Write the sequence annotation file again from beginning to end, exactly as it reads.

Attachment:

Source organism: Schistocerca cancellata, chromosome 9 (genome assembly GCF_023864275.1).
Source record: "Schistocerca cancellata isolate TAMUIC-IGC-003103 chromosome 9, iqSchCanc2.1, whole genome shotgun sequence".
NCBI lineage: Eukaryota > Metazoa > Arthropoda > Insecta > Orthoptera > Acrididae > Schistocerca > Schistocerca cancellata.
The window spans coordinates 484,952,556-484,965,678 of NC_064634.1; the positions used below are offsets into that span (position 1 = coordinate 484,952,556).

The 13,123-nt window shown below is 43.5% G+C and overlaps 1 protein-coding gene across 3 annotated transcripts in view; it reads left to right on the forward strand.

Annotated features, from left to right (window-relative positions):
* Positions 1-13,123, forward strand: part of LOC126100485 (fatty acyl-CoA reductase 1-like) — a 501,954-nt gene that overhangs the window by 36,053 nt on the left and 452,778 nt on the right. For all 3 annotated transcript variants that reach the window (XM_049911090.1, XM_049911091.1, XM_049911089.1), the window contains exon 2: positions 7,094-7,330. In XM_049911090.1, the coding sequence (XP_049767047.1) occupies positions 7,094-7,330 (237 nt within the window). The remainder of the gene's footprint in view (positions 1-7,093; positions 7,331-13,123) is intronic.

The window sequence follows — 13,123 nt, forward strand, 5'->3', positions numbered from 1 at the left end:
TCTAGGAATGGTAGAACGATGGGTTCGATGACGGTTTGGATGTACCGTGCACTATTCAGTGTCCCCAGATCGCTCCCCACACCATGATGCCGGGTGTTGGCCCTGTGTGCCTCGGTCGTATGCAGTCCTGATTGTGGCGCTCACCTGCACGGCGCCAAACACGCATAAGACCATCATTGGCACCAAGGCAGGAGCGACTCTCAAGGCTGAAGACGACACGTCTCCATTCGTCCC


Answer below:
Source organism: Schistocerca cancellata, chromosome 9 (genome assembly GCF_023864275.1).
Source record: "Schistocerca cancellata isolate TAMUIC-IGC-003103 chromosome 9, iqSchCanc2.1, whole genome shotgun sequence".
NCBI lineage: Eukaryota > Metazoa > Arthropoda > Insecta > Orthoptera > Acrididae > Schistocerca > Schistocerca cancellata.
The window spans coordinates 484,952,556-484,965,678 of NC_064634.1; the positions used below are offsets into that span (position 1 = coordinate 484,952,556).

The 13,123-nt window shown below is 43.5% G+C and overlaps 1 protein-coding gene across 3 annotated transcripts in view; it reads left to right on the forward strand.

Annotated features, from left to right (window-relative positions):
* Positions 1-13,123, forward strand: part of LOC126100485 (fatty acyl-CoA reductase 1-like) — a 501,954-nt gene that overhangs the window by 36,053 nt on the left and 452,778 nt on the right. For all 3 annotated transcript variants that reach the window (XM_049911090.1, XM_049911091.1, XM_049911089.1), the window contains exon 2: positions 7,094-7,330. In XM_049911090.1, the coding sequence (XP_049767047.1) occupies positions 7,094-7,330 (237 nt within the window). The remainder of the gene's footprint in view (positions 1-7,093; positions 7,331-13,123) is intronic.

The window sequence follows — 13,123 nt, forward strand, 5'->3', positions numbered from 1 at the left end:
TCTAGGAATGGTAGAACGATGGGTTCGATGACGGTTTGGATGTACCGTGCACTATTCAGTGTCCCCAGATCGCTCCCCACACCATGATGCCGGGTGTTGGCCCTGTGTGCCTCGGTCGTATGCAGTCCTGATTGTGGCGCTCACCTGCACGGCGCCAAACACGCATAAGACCATCATTGGCACCAAGGCAGGAGCGACTCTCAAGGCTGAAGACGACACGTCTCCATTCGTCCC